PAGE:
Saturday, July 04, 2009

Swimming World: "...Professional Swim League has never made more sense than now!"

From Swimming World: A pro league would not only be a lot of fun, it would extract FINA from a horrible quagmire it meandered into:

"... Create a Professional Swim League, and a new aquatic industry will be born.

Just as snowboarding was born out of skiing and then was launched into the X Games, so could a Professional Swim League evolve. We have a responsibility to create an environment that attracts new products and companies into the aquatic family. If we encourage new product growth within a pro league, then advertising and sponsorship dollars would surely carry over into funding pure, traditional competitions.

To limit technology in order to preserve a sport is to limit the growth of an industry. By creating an entirely new racing environment, FINA's world records would remain pure within the Olympic movement, and a new industry would be born.

The time has come to split the pie and make two. ..." -- Brent Rutemiller


A lot of people are talking about starting a pro-league, including me, but everyone is just talking, including me, and ultimately just doing nothing, including me!

So I am going to submit an ad hoc road map for a Pro Swim League which I wish I could take credit for, but in reality, these are simple project management tasks that I found here-and-there in project management explanations during a Google search:

0) A mission statement

Example: To land a man on the moon and return him to earth safely by the end of the decade. -- President John F. Kennedy

1) Define the Scope

Budget, operational talent, space, equipment, all of the above from "zero to hero!"

2) Define a Timeline

There will be many timelines within the project but a solid date and venue would really put an impetus on getting it done.

3) Assemble the Project Team

"I's got skillz" - technical experts, operational experts, PR & marketing ninjas, etc.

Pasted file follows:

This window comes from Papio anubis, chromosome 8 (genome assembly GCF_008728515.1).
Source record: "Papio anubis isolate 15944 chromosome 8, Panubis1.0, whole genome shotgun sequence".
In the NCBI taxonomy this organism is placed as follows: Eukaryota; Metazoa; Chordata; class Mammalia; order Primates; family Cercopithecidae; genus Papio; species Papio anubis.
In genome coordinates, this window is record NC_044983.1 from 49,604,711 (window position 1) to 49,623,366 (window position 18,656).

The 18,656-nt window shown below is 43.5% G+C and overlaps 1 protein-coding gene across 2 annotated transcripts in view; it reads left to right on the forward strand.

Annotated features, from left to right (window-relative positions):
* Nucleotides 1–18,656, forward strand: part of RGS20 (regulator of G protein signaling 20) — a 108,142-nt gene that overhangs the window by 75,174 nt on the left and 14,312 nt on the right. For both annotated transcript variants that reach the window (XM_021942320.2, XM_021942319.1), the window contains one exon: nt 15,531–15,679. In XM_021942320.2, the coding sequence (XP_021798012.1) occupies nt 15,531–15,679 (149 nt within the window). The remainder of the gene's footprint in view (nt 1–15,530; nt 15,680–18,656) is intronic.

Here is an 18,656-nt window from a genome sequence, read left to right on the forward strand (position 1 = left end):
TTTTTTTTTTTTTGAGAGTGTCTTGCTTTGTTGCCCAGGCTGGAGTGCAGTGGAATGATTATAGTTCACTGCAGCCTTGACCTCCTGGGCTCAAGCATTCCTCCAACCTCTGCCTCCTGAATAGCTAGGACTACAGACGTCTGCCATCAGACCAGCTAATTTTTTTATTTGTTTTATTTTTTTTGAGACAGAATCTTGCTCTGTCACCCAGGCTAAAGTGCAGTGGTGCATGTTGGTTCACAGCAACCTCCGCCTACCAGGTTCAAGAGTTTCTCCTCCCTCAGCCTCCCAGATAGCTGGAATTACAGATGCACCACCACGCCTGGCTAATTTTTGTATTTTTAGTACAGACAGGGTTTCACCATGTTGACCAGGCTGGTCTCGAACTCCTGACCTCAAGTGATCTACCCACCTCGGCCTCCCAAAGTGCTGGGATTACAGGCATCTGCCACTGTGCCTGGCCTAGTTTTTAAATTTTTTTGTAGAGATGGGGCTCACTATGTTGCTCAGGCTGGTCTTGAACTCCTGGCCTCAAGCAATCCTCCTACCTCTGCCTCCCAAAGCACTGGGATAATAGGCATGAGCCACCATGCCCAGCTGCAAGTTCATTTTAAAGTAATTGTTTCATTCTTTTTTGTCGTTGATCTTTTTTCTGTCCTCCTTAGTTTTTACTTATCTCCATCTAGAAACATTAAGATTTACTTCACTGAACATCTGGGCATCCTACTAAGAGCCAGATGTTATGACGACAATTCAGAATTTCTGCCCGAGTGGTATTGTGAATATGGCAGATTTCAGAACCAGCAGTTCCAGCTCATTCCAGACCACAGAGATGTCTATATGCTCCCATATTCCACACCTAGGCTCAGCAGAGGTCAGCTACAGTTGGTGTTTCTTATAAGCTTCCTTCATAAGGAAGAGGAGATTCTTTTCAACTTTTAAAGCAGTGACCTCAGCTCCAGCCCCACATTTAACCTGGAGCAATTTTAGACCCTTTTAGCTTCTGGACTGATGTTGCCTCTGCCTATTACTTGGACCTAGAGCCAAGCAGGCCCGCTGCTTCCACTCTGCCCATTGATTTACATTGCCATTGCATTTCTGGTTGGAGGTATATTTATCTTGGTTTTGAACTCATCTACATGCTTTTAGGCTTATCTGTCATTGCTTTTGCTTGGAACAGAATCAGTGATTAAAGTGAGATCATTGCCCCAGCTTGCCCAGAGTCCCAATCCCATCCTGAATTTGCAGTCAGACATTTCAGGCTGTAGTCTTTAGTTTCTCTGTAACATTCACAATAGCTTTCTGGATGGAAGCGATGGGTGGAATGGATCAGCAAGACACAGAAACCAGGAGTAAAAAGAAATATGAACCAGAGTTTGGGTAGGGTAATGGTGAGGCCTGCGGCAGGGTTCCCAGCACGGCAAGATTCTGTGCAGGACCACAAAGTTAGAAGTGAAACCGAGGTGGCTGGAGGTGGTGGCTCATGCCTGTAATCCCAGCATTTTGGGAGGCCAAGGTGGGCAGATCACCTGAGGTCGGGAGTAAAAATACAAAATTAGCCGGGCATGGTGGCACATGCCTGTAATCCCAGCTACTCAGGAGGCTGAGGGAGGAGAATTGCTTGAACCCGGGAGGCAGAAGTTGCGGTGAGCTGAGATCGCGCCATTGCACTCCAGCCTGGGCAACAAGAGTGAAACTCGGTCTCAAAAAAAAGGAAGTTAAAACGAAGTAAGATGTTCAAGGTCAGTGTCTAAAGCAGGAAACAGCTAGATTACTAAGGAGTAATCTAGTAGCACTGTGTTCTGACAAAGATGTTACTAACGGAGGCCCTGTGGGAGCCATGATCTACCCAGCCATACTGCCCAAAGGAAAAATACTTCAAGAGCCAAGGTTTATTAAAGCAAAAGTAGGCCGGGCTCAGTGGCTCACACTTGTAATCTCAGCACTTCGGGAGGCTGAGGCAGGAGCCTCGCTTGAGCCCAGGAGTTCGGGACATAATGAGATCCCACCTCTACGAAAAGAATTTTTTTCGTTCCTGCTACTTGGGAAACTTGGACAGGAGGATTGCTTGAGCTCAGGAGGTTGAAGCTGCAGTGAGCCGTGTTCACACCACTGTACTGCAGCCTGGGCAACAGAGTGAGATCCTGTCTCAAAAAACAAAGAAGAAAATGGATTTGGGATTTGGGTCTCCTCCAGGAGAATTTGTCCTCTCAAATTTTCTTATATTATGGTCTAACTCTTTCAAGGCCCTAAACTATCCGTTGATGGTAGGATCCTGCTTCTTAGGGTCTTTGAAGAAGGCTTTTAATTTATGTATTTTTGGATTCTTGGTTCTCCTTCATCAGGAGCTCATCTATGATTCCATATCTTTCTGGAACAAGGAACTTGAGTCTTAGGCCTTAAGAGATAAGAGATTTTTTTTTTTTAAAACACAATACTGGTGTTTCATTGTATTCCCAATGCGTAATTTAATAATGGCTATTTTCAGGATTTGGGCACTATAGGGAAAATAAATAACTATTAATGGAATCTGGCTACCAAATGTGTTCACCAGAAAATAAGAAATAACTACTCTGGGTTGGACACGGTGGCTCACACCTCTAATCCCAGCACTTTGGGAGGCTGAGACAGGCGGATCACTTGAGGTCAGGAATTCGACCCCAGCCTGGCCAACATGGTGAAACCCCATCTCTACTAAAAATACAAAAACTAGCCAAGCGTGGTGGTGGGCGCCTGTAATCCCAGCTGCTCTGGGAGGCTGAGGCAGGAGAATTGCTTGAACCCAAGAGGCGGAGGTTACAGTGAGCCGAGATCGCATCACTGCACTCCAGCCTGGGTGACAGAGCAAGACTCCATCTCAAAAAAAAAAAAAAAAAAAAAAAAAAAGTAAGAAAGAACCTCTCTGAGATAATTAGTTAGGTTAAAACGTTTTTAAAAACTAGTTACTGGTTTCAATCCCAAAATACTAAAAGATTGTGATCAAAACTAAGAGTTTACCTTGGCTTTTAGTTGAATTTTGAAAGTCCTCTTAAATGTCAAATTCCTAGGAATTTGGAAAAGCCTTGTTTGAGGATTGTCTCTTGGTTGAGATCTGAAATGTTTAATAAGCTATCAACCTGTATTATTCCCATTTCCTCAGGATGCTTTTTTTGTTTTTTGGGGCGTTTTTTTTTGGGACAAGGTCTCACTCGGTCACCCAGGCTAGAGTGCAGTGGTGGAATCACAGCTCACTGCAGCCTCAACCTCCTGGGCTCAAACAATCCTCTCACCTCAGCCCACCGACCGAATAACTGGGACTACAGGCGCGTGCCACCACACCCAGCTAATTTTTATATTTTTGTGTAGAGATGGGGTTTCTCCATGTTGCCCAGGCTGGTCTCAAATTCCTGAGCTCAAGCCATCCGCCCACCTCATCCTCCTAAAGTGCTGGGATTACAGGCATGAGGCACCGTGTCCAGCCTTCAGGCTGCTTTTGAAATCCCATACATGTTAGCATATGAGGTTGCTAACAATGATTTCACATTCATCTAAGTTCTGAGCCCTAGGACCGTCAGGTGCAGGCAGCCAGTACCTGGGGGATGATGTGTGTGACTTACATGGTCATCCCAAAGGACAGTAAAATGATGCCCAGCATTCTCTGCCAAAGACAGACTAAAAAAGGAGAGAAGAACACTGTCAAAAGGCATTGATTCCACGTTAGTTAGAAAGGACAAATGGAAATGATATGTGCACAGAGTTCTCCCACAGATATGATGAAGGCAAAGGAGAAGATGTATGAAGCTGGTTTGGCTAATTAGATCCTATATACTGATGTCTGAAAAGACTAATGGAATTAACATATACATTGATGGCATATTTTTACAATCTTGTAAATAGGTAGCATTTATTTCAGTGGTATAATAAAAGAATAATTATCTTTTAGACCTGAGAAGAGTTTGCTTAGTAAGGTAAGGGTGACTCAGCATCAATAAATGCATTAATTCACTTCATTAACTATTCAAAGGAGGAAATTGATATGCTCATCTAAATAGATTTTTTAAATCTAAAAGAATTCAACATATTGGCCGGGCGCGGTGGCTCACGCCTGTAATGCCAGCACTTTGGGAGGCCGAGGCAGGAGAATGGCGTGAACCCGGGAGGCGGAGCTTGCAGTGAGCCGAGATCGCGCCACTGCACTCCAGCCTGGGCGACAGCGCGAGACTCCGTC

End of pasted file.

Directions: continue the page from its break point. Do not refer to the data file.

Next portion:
4) The Project Team Defines all the Necessary Milestones

This includes both the big stuff like, securing the venue and fireworks show, to supplying cookies and milk for the timers.

5) Develop a Baseline Plan

The project leader takes the milestones above and assembles all the necessary milestones in subsequent order. Such as: who is responsible for each step and when are they getting it done. resubmits to the experts for tweaking and finally forms the baseline plan

6) Execute the Plan - Monitor the progression, meet and talk about it, and document everything!

Also, note, have a "Plan-B" , "Plan-C" , and "Plan D" for every milestone execution in case something goes wrong. Especially for the stuff that could not possibly go wrong. The stuff that may go wrong is generally easy to fix. The stuff that can't possibly go wrong is generally really hard to fix.

Steps 1-5 could be developed without a budget if the professionals in steps 3-5 volunteered or deferred their pay. I would be willing to volunteer.

Once a team has a really straight-forward budget in place, plans that include operations, marketing, public relations, television, web, etc., etc., I think money would be easy to find.

Here is a thought, how about the FINA fork up some money as penance for the trouble they have caused.

Other funding sources include suit companies who would provide the teams, then the usual sports media outlets could be considered, of course the casinos, and finally the fans who want to sit in the stands or watch it on pay-per-view.

The person who should project manage this bold idea should be someone with event management experience but a person who does not have event management experience could still do a good job if one of the experts they pick had event management experience.

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